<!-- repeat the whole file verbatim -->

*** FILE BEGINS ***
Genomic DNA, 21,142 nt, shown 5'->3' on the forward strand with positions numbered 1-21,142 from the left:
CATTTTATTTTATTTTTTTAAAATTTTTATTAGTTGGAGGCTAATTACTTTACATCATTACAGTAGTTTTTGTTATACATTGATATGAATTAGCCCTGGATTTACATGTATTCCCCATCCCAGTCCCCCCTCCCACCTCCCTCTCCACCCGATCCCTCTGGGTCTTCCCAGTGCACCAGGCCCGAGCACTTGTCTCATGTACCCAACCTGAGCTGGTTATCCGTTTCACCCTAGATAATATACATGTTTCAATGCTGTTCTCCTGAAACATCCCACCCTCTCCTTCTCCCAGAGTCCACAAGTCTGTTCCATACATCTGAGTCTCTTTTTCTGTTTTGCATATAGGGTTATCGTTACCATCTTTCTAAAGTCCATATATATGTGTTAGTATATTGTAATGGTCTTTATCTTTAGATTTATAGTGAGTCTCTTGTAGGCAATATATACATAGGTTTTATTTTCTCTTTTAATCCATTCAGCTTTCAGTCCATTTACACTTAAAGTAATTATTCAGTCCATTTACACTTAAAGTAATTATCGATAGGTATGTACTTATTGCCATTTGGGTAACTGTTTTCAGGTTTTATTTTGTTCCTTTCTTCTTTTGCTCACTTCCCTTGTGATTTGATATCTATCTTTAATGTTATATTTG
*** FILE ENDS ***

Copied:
Genomic DNA, 21,142 nt, shown 5'->3' on the forward strand with positions numbered 1-21,142 from the left:
CATTTTATTTTATTTTTTTAAAATTTTTATTAGTTGGAGGCTAATTACTTTACATCATTACAGTAGTTTTTGTTATACATTGATATGAATTAGCCCTGGATTTACATGTATTCCCCATCCCAGTCCCCCCTCCCACCTCCCTCTCCACCCGATCCCTCTGGGTCTTCCCAGTGCACCAGGCCCGAGCACTTGTCTCATGTACCCAACCTGAGCTGGTTATCCGTTTCACCCTAGATAATATACATGTTTCAATGCTGTTCTCCTGAAACATCCCACCCTCTCCTTCTCCCAGAGTCCACAAGTCTGTTCCATACATCTGAGTCTCTTTTTCTGTTTTGCATATAGGGTTATCGTTACCATCTTTCTAAAGTCCATATATATGTGTTAGTATATTGTAATGGTCTTTATCTTTAGATTTATAGTGAGTCTCTTGTAGGCAATATATACATAGGTTTTATTTTCTCTTTTAATCCATTCAGCTTTCAGTCCATTTACACTTAAAGTAATTATTCAGTCCATTTACACTTAAAGTAATTATCGATAGGTATGTACTTATTGCCATTTGGGTAACTGTTTTCAGGTTTTATTTTGTTCCTTTCTTCTTTTGCTCACTTCCCTTGTGATTTGATATCTATCTTTAATGTTATATTTG